THEME: “Tomorrow the wickedness of the earth will be destroyed: the Saviour of the world will rule over us.”


Chapters 60-62 of Isaiah promise great things to the people of Jerusalem and record the rejoicing that they will experience upon the fulfillment of those promises. These chapters form a joyful unit. A number of themes, such as light, righteousness, salvation, and joy are repeated throughout.


The former exiles have returned to Jerusalem after a lengthy exile that challenged their faith in Yahweh. Cyrus of Persia has defeated the Babylonians and instituted a new policy. Instead of taking Jewish exiles, Cyrus allows them to return to Jerusalem and even provides funds to finance the rebuilding of the temple.

However, upon their return, the former exiles find that Yahweh, who made possible their return, has not seen fit to make their task easy. The books of Ezra and Nehemiah tell the story of the restoration of Jerusalem and the temple. The returned exiles experienced opposition from local people and the project ground to a halt (Ezra 4; Nehemiah 4-5).

These new obstacles created a crisis of faith, in much the same way as the exile did. Yes, Yahweh has made it possible for them to escape their bondage in Babylonia, just as Yahweh earlier made it possible for their ancestors to escape slavery in Egypt. The people, in their exile, have accused God of hiding himself (45:15) and keeping silent (64:12; 42:14; 57:11; 65:6). They felt abandoned by God as they suffered through an exile that seemed to go on forever. That exile did, in fact, span nearly fifty years, so it is easy to see how they would feel that God had kept silence when he might have spoken a word of redemption to free them.

However, their exile had a purpose, and Yahweh had to wait for that purpose to be accomplished. Now that has been done and Yahweh promises to vindicate his people, to clear them of blame, to justify them, to reestablish their good reputation among the peoples of the world. This vindication will be highly visible, like the sun at dawn or a burning torch.

Christian faith finds the fulfilment of 62 in Jesus, as both the Messiah who proclaimed and embodied God’s reign and the Suffering Servant who offered salvation to the world. The world without Jesus is completely dark. Hope will escape everyone without Him. His coming as a Saviour is the joy of humanity. Jesus comes with a new name that changes the previous names and identities of individuals associated with the world of darkness.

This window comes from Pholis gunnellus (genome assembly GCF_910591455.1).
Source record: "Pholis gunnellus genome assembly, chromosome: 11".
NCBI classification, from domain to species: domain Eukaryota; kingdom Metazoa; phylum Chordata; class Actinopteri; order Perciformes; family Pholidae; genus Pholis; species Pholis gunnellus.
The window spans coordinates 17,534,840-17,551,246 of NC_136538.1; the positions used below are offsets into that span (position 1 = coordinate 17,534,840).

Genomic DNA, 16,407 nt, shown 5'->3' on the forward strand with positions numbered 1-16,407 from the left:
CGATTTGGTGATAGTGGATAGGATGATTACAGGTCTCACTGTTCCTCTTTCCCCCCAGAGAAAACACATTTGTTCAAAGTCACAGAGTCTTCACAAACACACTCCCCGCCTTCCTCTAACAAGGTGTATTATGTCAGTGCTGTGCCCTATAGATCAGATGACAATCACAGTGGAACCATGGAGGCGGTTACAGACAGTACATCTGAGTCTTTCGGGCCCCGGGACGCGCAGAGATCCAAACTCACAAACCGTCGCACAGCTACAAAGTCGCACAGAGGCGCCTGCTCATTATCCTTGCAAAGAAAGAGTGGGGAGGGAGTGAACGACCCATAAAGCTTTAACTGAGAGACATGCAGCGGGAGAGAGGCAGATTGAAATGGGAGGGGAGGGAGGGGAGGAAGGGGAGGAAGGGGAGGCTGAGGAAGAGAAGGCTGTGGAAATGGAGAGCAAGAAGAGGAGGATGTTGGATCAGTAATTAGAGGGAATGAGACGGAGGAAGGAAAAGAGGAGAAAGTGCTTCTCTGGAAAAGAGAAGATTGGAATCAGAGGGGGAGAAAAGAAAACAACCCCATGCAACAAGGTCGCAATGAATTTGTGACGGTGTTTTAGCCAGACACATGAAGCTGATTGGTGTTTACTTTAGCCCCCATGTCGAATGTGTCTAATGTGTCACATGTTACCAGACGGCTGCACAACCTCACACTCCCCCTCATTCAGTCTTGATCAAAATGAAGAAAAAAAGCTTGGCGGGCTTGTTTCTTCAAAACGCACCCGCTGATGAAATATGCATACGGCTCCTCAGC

Names in the Bible are seen as expressing a person’s essential character, and a renaming reflects a significant change of character. Thus Abram becomes Abraham (Genesis 17:5) and Jacob becomes Israel (Genesis 32:28) and Simon becomes Peter (Matthew 16:18) and Saul becomes Paul (Acts 13:9).

Affirming this fulfilment, the Gospel passage (Matthew 1:1-25) highlights the genealogy of Jesus Christ. it begins with Abraham, the grand patriarch of Israel, and moves forward through the individual generations to its culmination in “Jesus who is called Messiah.” Forty names succeed each other in unbroken father-son relationships; the forty-first is Jesus, but His link to this chain of successive generations is ambiguous. The verb egennesen (“he generated”) is used 39 times to connect these father and son pairs, but not used to relate Jesus and Joseph. Instead Joseph is identified as “the husband of Mary,” and Mary is designated as the one “from whom Jesus who is called Messiah was born.” Four other women of different reputations have been included previously among the male descendants through whom the family line moves. With their bad reputation, Jesus sanctifies even the human lineage.

As the child of Mary, Jesus is a new creation generated by the holy Spirit. As the adopted son of Joseph, He is a descendant of David and Abraham. Although He represents two generations and wears two christological hats concurrently, He is one person and has one name, Jesus. His life manifests a direct correspondence between His activity and His name, between His person and His work. That is why His naming is so important.

In His Being, the entire creation will find reconciliation with God. All things will be renewed in Him. Christmas heralds this era of restoration. It is the beginning of a great light. We have to rejoice and spread same joy. GOD IS STILL ON THE THRONE. May God, through the merit of the birth of His Son, fill our lives and homes with happiness, joy and lasting peace through the same Christ Our Lord Amen. Happy Celebration



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